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Journal of Applied Oral Science

Print version ISSN 1678-7757On-line version ISSN 1678-7765

J. Appl. Oral Sci. vol.23 no.4 Bauru July/Aug. 2015

https://doi.org/10.1590/1678-775720140488 

ORIGINAL ARTICLES

QMix® irrigant reduces lipopolysacharide (LPS) levels in an in vitro model

Grasiela Longhi GRÜNDLING 1  

Tiago André Fontoura de MELO 1  

Francisco MONTAGNER 2  

Roberta Kochenborger SCARPARO 1  

Fabiana Vieira VIER-PELISSER 1  

1Clinical Department, Post-Graduate Program in Dentistry; Pontifical Catholic University of Rio Grande do Sul, Brazil.

2Endodontics Division, Department of Conservative Dentistry, Dental School; Federal University of Rio Grande do Sul, Brazil.


Abstract

The presence of endotoxin inside the root canal has been associated with periapical inflammation, bone resorption and symptomatic conditions.

Objectives

To determine, in vitro, the effect of QMix® and other three root canal irrigants in reducing the endotoxin content in root canals.

Material and Methods

Root canals of single-rooted teeth were prepared. Samples were detoxified with Co-60 irradiation and inoculated with E. coli LPS (24 h, at 37°C). After that period, samples were divided into 4 groups, according to the irrigation solution tested: QMix®, 17% EDTA, 2% chlorhexidine solution (CHX), and 3% sodium hypochlorite (NaOCl). LPS quantification was determined by Limulus Amebocyte Lysate (LAL) assay. The initial counting of endotoxins for all samples, and the determination of LPS levels in non-contaminated teeth and in contaminated teeth exposed only to non-pyrogenic water, were used as controls.

Results

QMix® reduced LPS levels, with a median value of 1.11 endotoxins units (EU)/mL (p<0.001). NaOCl (25.50 EU/mL), chlorhexidine (44.10 EU/mL) and positive control group (26.80 EU/mL) samples had similar results. Higher levels were found with EDTA (176.00 EU/mL) when compared to positive control (p<0.001). There was no significant difference among EDTA, NaOCl and CHX groups. Negative control group (0.005 EU/mL) had statistically significant lower levels of endotoxins when compared to all test groups (p<0.001).

Conclusion

QMix® decreased LPS levels when compared to the other groups (p<0.001). 3% NaOCl, 2% CHX and 17% EDTA were not able to significantly reduce the root canal endotoxins load.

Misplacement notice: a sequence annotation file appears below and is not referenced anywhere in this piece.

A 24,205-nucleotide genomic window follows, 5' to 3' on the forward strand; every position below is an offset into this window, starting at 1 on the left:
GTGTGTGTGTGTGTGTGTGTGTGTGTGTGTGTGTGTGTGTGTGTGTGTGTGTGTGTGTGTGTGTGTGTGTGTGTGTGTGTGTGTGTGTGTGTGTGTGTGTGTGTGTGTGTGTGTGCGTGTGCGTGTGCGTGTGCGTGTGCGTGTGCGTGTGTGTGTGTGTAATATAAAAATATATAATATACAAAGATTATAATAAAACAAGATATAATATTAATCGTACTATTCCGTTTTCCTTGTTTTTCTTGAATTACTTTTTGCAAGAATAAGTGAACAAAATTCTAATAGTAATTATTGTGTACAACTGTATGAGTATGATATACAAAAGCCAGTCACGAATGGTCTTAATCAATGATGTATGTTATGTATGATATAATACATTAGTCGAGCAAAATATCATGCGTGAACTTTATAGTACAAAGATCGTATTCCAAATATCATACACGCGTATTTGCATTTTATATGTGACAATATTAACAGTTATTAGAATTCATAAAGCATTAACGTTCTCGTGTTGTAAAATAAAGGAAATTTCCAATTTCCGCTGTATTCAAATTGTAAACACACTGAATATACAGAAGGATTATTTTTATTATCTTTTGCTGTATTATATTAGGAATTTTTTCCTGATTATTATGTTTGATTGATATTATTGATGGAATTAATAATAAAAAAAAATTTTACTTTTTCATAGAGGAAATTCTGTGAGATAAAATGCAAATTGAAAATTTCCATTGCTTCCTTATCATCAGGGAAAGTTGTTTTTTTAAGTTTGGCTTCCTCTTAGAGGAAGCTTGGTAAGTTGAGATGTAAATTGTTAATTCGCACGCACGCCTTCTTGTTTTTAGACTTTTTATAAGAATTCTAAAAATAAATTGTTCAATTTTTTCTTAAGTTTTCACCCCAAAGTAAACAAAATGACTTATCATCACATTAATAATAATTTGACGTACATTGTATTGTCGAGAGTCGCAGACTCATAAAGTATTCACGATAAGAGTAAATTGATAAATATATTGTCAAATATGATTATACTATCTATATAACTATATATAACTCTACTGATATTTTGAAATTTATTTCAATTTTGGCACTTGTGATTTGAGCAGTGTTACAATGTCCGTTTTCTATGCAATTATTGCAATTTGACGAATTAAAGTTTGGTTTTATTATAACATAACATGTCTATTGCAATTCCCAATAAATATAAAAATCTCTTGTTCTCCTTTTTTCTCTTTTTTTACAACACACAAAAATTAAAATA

Key words: Endotoxins; EDTA; Chlorhexidine; Sodium hypochlorite

INTRODUCTION

Microorganisms play an important role in the induction and maintenance of periapical diseases15. They have unique virulence factors, such as fimbriae, pilli, membrane receptors and endotoxins. Lipopolysacharide (LPS) is an endotoxin that is present in the outer layers of Gram-negative bacteria cell walls, usually detected in root canal infections, eliciting biological responses associated with periapical inflammation25 and bone resorption10. There is a positive correlation between LPS concentration in root canals and the development of symptomatic infections19.

Endodontic therapy aims at the infection control, allowing the periapical healing. Several chemical substances have been used as adjuvant to the root canal mechanical preparation. Sodium hypochlorite (NaOCl) has been the most widely used root canal irrigant. NaOCl dissolves organic tissues and has a strong antimicrobial activity27. On the other hand, Chlorhexidine (CHX) is a biocompatible agent that has the antimicrobial action associated with substantivity29. Ethylenediaminetetraacetic acid (EDTA) is a chelating agent, allowing the smear layer removal16. EDTA favors the action of other irrigants into the dentinal tubules and root canal ramifications3.

QMix® (Dentsply Tulsa Dental Specialties, Johnson City, TN, USA) is a novel irrigant that can be used as a final rinse. It is supposed to combine the antimicrobial and substantivity properties of CHX with the smear layer removing properties of EDTA8. Moreover, QMix® contains a detergent that decreases surface tension and increases wettability in solutions1. Recent studies demonstrated that QMix® is effective against Enterococcus faecalis28.